To understand detector dewar construction it is first necessary to understand how common detectors function and interface with the dewar. The basis for many detectors is the semiconductor P-N junction. P-type semiconductors have a surplus of “holes” or electron deficiencies in their lattice. N-type semiconductors have a surplus of conduction electrons. Both holes and conduction electrons can travel throughout the semiconductor and act as current carriers.
At the P-N junction, holes and conduction electrons spill over from their respective sides to form a negative charge on the P-side and a positive charge on the N-side. An electric field is formed at the junction and depicted by the slope of the energy bands in the band picture. The junction acts as a diode because a positive potential on the P-side and a negative on the N-side forces more of the existing holes and electrons across. Reversing the potential results in no current because the holes and electrons are pulled away from the junction and none cross it.
The junction is illustrated above. Open circles on the left side of the junction represent “holes” or deficiencies of electrons in the lattice and act like positive charge carriers. Solid circles on the right of the junction represent the conduction band electrons in the n-type dopant. There are no mobile charges in the junction region because any of them are swept away by the electric field. This region is known as the “depletion region.”
The P-N Junction is used as an electromagnetic radiation detector. Radiation of sufficient energy breaks a bond in the semi-conductor, releasing a conduction electron and forming a hole. When this occurs at the junction these two particles are swept away by the electric field forming a current pulse. Pairs formed away from the junction have a good chance of recombining and not being detected. The number of pairs formed is proportional to the energy of the incoming photons.
Radiation detection at the P-N junction is most efficient for photons with energy just above that required to form the electron/hole pair. Photons whose energy are below or very much above the pair formation energy are not absorbed or detected. The semi-conductor used for detection has to be matched to the radiation to be detected. Examples include Indium-Galium-Arsenide for infra red and silicon for X-rays.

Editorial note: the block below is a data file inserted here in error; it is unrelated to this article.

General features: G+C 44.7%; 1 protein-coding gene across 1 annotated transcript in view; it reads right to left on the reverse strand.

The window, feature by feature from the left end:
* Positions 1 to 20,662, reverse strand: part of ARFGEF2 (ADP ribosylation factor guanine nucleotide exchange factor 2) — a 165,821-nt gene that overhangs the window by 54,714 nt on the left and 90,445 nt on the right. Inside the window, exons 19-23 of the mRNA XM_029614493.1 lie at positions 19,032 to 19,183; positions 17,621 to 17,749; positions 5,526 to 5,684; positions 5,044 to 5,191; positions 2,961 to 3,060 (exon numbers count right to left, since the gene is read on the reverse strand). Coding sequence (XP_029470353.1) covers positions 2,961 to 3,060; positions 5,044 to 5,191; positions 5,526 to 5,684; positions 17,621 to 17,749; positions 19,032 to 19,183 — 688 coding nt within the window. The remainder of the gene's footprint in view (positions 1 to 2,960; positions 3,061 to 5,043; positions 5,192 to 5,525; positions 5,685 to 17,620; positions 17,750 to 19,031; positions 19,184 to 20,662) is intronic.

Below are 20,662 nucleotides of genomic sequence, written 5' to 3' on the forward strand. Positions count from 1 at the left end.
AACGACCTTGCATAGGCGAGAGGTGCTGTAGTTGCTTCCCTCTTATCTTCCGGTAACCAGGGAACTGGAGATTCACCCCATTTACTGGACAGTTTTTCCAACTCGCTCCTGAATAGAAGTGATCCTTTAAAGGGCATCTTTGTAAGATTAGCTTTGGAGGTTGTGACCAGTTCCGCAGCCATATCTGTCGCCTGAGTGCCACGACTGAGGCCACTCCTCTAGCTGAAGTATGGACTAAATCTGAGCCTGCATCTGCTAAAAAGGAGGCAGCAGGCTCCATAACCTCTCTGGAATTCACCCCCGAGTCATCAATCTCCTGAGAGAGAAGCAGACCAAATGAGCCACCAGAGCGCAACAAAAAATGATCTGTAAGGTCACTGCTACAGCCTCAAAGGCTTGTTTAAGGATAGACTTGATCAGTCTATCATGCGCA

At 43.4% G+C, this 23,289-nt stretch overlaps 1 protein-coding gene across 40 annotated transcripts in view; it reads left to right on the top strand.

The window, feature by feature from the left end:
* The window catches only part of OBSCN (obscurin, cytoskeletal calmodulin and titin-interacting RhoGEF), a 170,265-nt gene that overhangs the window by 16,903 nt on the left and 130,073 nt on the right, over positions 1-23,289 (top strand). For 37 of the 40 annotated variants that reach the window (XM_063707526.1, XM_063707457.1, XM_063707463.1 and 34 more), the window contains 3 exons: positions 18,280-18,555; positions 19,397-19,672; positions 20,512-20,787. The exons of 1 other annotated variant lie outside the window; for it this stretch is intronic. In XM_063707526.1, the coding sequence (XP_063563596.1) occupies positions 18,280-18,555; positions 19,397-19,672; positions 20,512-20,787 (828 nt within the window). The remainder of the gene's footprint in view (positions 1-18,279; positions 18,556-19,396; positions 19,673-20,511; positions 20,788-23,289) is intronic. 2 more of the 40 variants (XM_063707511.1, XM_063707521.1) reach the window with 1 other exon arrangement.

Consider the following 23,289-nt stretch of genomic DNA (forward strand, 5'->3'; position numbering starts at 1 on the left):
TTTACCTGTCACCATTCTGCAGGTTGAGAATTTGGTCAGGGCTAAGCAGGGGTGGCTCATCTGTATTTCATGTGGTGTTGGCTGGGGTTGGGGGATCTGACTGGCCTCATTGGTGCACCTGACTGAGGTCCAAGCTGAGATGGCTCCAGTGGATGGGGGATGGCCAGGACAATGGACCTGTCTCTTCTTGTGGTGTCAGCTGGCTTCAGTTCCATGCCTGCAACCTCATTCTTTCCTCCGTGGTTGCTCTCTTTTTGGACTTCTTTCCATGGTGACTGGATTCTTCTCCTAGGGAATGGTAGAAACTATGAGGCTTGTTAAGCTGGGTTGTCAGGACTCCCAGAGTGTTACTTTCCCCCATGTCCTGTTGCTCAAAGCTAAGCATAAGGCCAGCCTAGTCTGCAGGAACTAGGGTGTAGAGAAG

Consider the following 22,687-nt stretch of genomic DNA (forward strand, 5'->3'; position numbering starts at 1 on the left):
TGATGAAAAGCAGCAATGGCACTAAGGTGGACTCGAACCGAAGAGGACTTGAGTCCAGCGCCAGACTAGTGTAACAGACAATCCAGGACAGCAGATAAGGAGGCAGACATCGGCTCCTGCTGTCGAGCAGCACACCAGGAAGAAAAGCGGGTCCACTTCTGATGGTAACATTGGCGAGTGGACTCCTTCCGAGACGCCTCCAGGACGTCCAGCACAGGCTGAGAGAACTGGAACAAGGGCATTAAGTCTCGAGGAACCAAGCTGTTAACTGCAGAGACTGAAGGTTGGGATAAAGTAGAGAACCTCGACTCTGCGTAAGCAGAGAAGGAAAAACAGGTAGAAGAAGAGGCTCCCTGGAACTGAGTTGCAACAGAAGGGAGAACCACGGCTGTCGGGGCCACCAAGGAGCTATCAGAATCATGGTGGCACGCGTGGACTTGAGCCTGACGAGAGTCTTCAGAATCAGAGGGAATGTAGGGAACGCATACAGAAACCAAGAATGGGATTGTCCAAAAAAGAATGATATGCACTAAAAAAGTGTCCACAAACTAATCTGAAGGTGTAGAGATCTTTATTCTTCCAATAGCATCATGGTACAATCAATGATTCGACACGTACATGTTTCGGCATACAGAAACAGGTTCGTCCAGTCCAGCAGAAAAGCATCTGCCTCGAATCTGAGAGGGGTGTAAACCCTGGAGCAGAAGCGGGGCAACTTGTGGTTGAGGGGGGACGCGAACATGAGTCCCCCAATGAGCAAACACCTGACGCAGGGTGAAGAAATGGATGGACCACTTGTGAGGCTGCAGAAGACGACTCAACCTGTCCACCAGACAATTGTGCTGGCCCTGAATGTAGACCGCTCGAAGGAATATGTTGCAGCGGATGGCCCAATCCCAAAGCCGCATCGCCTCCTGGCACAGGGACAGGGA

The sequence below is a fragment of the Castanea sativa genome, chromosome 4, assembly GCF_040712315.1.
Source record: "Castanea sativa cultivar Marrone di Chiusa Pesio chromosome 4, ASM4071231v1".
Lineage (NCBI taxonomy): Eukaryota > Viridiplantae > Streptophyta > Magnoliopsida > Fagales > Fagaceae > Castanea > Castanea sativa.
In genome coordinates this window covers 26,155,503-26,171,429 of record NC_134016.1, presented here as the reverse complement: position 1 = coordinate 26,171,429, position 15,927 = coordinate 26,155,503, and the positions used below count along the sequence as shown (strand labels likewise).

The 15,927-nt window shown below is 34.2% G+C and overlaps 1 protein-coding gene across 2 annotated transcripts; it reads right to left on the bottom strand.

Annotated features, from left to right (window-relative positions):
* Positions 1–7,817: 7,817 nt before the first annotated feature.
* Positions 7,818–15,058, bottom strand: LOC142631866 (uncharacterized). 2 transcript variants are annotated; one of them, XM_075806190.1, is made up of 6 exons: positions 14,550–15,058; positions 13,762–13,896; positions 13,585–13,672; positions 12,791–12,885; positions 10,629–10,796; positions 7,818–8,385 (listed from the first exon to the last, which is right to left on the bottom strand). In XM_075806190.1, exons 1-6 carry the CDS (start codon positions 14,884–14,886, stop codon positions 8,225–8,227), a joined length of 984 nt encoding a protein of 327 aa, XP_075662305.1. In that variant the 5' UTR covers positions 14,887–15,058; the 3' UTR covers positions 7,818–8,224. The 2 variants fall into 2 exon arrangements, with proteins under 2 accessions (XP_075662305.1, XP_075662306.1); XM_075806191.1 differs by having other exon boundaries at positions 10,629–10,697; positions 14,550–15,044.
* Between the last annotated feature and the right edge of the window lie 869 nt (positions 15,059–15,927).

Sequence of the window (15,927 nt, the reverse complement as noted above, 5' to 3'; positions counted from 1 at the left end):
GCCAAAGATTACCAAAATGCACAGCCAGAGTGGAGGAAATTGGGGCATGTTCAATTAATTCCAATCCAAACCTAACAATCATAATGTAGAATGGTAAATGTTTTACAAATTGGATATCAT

Electron/hole pairs can also be formed by thermal energy within the semiconductor and appear as noise in the detector signal. This noise is exponentially dependent on the temperature and can be greatly reduced by cooling the detector.
The signal from the detector is small and has to be greatly amplified. The first stage in amplification is usually a field effect transistor placed next to the detector. This transistor is also affected by thermal noise and has to be kept cool.
Liquid nitrogen at 77°K (-320°F) is a cheap, reliable and readily available cooling source. It is thermally connected to the detector and transistor by a “cold finger” typically made of copper. Care must be taken in the design of this thermal connection to ensure that there are no thermal excursions or resonances. Such variations in temperature would cause variations in the number of thermally generated electron/hole pairs at the P-N junction and variations in the gain of the field effect transistor. The net result is an increase in noise in the detector signal.
The connection must also be free of microphonics. This phenomenon occurs when a mechanical vibration results in a variation in the output of an electronic device. The radiation detector and field effect transistor can both be affected. A vibration can cause both of these elements to change size which changes the energy required to form electron/hole pairs and the capacitance. A vibration can also transfer energy into vibration of the semiconductor lattice which in turn generates more electron/hole pairs. All of these effects result in signal noise.
Vibrations can be produced within a dewar when liquid nitrogen boils at isolated hot spots. Hot spots are often caused by roughness in the wall of the dewar. The Technifab dewar is manufactured with an extremely smooth interior to reduce the number of potential hot spots. Technifab craftsmen cover the interior of the dewar with a chrome conversion coating after final welding of the components. This coating covers any roughness with a very smooth surface.
The Technifab dewars are manufactured with materials of similar electronegativity in order to minimize galvanic activity within the dewar. The dewars are all 100% cold leak checked to make sure nitrogen hold time will be preserved. All dewars are helium mass spectrometer leak checked at 2 X 10-10 cc/sec sensitivity.